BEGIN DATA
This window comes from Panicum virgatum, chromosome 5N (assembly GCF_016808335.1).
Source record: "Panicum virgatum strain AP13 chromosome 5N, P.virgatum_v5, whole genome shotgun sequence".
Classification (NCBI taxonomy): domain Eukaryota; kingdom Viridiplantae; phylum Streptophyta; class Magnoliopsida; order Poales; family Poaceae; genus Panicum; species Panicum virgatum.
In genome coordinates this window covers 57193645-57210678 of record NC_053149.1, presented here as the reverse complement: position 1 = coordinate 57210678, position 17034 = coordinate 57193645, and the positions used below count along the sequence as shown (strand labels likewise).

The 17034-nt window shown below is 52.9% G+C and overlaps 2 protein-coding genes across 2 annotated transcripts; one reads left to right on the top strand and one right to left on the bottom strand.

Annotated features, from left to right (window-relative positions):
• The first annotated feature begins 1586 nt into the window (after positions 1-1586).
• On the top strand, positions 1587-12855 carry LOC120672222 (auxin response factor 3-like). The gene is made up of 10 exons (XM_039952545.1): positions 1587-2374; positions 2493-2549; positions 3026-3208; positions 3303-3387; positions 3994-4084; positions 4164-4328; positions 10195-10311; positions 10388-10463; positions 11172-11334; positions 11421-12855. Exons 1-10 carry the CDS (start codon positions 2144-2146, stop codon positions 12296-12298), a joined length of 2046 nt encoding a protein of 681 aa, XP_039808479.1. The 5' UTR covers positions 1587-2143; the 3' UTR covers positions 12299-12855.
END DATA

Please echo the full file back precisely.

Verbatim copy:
This window comes from Panicum virgatum, chromosome 5N (assembly GCF_016808335.1).
Source record: "Panicum virgatum strain AP13 chromosome 5N, P.virgatum_v5, whole genome shotgun sequence".
Classification (NCBI taxonomy): domain Eukaryota; kingdom Viridiplantae; phylum Streptophyta; class Magnoliopsida; order Poales; family Poaceae; genus Panicum; species Panicum virgatum.
In genome coordinates this window covers 57193645-57210678 of record NC_053149.1, presented here as the reverse complement: position 1 = coordinate 57210678, position 17034 = coordinate 57193645, and the positions used below count along the sequence as shown (strand labels likewise).

The 17034-nt window shown below is 52.9% G+C and overlaps 2 protein-coding genes across 2 annotated transcripts; one reads left to right on the top strand and one right to left on the bottom strand.

Annotated features, from left to right (window-relative positions):
• The first annotated feature begins 1586 nt into the window (after positions 1-1586).
• On the top strand, positions 1587-12855 carry LOC120672222 (auxin response factor 3-like). The gene is made up of 10 exons (XM_039952545.1): positions 1587-2374; positions 2493-2549; positions 3026-3208; positions 3303-3387; positions 3994-4084; positions 4164-4328; positions 10195-10311; positions 10388-10463; positions 11172-11334; positions 11421-12855. Exons 1-10 carry the CDS (start codon positions 2144-2146, stop codon positions 12296-12298), a joined length of 2046 nt encoding a protein of 681 aa, XP_039808479.1. The 5' UTR covers positions 1587-2143; the 3' UTR covers positions 12299-12855.